Make Magazine—A quarterly magazine jam-packed with interesting articles and projects on everything from robotics, engines, innovations and more.
Model Building with Brass—Written by Kenneth Foran, this great book features loads of information on model building in metal with many pictures, as well as step-by-step guidance. You can buy the book from a number of retailers.
Model Engine Builder—A digital magazine for those who love internal combustion, steam, and Stirling model engines that run.
Model Engineer—Published in England, this long-running magazine covers model engineering from a European point of view. Back issues can also be ordered dating back as far as the early 1900’s.
Model Engineers’ Workshop—A sister publication to Model Engineer which focuses more on tools, operations, and the procedural details of model engineering.
Spitfire in my Workshop—Written by David Glen, this book covers his construction of a fine scale model Spitfire plane through full color photographs and detailed descriptions. The book can be ordered through his personal website.
Steam in the Garden—A small-scale live steam model railroad magazine that places emphasis on models and gardening.
The Home Shop Machinist—A community oriented magazine with a wide range of material covering home machinist topics.
The Miniature Engineering Craftsmanship Museum has several hundred model engines on display. There are also many photos of even more model engines on our website. However, one question we often hear is, “I wonder what that one sounds like?” Unfortunately, we can’t fire up most engines on display in the museum aside from those that were built for this purpose in our own shop. The following video links offer a selection of model engines built in different configurations.
Three-cylinder “Halo” model radial engine—parts being made and running engine.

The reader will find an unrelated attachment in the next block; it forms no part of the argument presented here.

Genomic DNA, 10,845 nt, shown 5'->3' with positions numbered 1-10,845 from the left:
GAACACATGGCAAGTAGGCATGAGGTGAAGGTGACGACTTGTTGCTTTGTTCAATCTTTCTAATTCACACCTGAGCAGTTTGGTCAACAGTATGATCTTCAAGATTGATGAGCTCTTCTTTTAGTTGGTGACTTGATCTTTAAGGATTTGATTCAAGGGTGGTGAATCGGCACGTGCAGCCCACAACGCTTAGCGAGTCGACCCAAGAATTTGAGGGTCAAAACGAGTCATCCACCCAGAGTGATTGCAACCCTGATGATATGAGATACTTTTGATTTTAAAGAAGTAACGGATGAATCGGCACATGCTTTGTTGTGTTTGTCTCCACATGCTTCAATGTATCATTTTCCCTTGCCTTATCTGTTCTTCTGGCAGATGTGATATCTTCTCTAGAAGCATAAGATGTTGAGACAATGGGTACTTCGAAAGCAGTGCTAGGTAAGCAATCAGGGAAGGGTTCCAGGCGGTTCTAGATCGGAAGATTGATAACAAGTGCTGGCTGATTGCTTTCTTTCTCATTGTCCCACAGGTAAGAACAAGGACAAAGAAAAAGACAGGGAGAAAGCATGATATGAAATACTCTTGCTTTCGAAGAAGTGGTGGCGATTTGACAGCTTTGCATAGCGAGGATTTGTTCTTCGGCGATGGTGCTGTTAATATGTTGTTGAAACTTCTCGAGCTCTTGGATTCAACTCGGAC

First running of an FSP FS400AR 5-cylinder radial engine.
A Lee Hodgson-designed 9-cylinder radial engine built by John Collier.
Watch a full-size Continental 7-cylinder radial running without propeller (in a car).
Watch a wooden cutaway radial engine demonstration from the NAMES Expo.
Starting a 14-cylinder, twin row model radial engine. (Also includes running of an Ohrendorf V-12.)
View an Ohrendorf OHV V-12 from Germany. (A similar engine is on display in the Craftsmanship Museum.)
Paul Knapp starting his Challenger V8 engine at the PRIME Show in Oregon.
Running a model V-twin motorcycle engine.
Watch a Conley V8 being revved. (There are two Conley V8’s on display in the Miniature Engineering Craftsmanship Museum.)
Ron Colonna’s Challenger V8 was run at the NAMES show.
Watch a 3D animation of a fuel injected Chevy V8 engine.
Watch the assembly and running of an extremely tiny V12 engine. The engine consists of 261 pieces, 220 fasteners, and took 1,220 hours to complete. Though it runs on compressed air rather than ignition, it is still quite a triumph of miniature model engineering.
Watch Paul Knapp’s Bentley BR2 9-cylinder rotary engine flying a model airplane for the first time.
Steam and Stirling Engines
Watch a video of the Rider-Ericsson Sterling pump engine, which is on display in the Miniature Engineering Craftsmanship Museum. This propane-fired, 1/4 scale engine is one of two built by Bill Fowler in 1982, and donated by Les Cade in 2010.
Other Model Engines
The 2008 Craftsman of the Year award winner, Ron Colonna, has his own YouTube channel where you can see several of his engines in action. These include a 1/4 scale Offenhauser 270, a 1/8 scale Bentley BR2 rotary, and a 1/5 scale Gnome rotary. More are being added by Ron’s son, Dale.
Starting a Holt 4-cylinder inline engine. (A similar engine is on display at MECM.)
Watch a computer animation showing the assembly of an in-line auto engine.
Plans, Kits, and Resources for Building Your Own Project
Aschi’s Workshop—Plans for various wooden toys and scale models.
Arek’s Murray Clocks—View a large selection of clock kits, plans, and fully assembled pieces.
MiniSteam—A wide range of steam engine models, toys, and accessories available from a variety of manufacturers.
Steam Engine Plans—Download free steam engine plans from the late Elmer Verberg.
Toys and Joys—Hundreds of excellent woodworking model plans and kits.